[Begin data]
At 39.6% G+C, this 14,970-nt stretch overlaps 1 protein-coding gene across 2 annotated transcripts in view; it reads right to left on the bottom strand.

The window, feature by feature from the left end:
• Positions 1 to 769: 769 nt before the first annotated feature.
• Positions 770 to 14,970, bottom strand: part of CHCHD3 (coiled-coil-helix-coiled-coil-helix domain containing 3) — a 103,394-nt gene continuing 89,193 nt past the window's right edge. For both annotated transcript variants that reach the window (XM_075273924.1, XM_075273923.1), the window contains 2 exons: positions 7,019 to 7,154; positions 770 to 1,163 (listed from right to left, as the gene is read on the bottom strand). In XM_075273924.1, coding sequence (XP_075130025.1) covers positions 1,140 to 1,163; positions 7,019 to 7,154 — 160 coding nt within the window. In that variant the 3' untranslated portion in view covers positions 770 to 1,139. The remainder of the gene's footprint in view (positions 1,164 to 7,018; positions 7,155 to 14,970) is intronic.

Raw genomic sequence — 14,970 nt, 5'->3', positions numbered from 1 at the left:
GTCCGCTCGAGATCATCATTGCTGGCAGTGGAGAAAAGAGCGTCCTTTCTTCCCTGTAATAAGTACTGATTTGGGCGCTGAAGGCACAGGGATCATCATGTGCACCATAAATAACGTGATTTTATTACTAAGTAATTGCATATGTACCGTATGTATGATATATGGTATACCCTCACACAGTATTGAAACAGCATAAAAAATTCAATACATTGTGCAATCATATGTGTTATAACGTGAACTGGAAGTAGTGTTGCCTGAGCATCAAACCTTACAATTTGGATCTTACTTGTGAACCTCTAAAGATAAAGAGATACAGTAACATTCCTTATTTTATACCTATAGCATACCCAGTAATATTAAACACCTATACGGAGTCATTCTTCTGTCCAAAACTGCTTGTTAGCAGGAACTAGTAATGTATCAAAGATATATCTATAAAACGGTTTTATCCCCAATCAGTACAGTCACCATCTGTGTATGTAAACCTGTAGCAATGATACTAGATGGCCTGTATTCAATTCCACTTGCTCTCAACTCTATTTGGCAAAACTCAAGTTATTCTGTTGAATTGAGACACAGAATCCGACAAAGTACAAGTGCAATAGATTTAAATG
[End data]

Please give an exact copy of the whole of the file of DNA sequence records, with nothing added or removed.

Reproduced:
At 39.6% G+C, this 14,970-nt stretch overlaps 1 protein-coding gene across 2 annotated transcripts in view; it reads right to left on the bottom strand.

The window, feature by feature from the left end:
• Positions 1 to 769: 769 nt before the first annotated feature.
• Positions 770 to 14,970, bottom strand: part of CHCHD3 (coiled-coil-helix-coiled-coil-helix domain containing 3) — a 103,394-nt gene continuing 89,193 nt past the window's right edge. For both annotated transcript variants that reach the window (XM_075273924.1, XM_075273923.1), the window contains 2 exons: positions 7,019 to 7,154; positions 770 to 1,163 (listed from right to left, as the gene is read on the bottom strand). In XM_075273924.1, coding sequence (XP_075130025.1) covers positions 1,140 to 1,163; positions 7,019 to 7,154 — 160 coding nt within the window. In that variant the 3' untranslated portion in view covers positions 770 to 1,139. The remainder of the gene's footprint in view (positions 1,164 to 7,018; positions 7,155 to 14,970) is intronic.

Raw genomic sequence — 14,970 nt, 5'->3', positions numbered from 1 at the left:
GTCCGCTCGAGATCATCATTGCTGGCAGTGGAGAAAAGAGCGTCCTTTCTTCCCTGTAATAAGTACTGATTTGGGCGCTGAAGGCACAGGGATCATCATGTGCACCATAAATAACGTGATTTTATTACTAAGTAATTGCATATGTACCGTATGTATGATATATGGTATACCCTCACACAGTATTGAAACAGCATAAAAAATTCAATACATTGTGCAATCATATGTGTTATAACGTGAACTGGAAGTAGTGTTGCCTGAGCATCAAACCTTACAATTTGGATCTTACTTGTGAACCTCTAAAGATAAAGAGATACAGTAACATTCCTTATTTTATACCTATAGCATACCCAGTAATATTAAACACCTATACGGAGTCATTCTTCTGTCCAAAACTGCTTGTTAGCAGGAACTAGTAATGTATCAAAGATATATCTATAAAACGGTTTTATCCCCAATCAGTACAGTCACCATCTGTGTATGTAAACCTGTAGCAATGATACTAGATGGCCTGTATTCAATTCCACTTGCTCTCAACTCTATTTGGCAAAACTCAAGTTATTCTGTTGAATTGAGACACAGAATCCGACAAAGTACAAGTGCAATAGATTTAAATG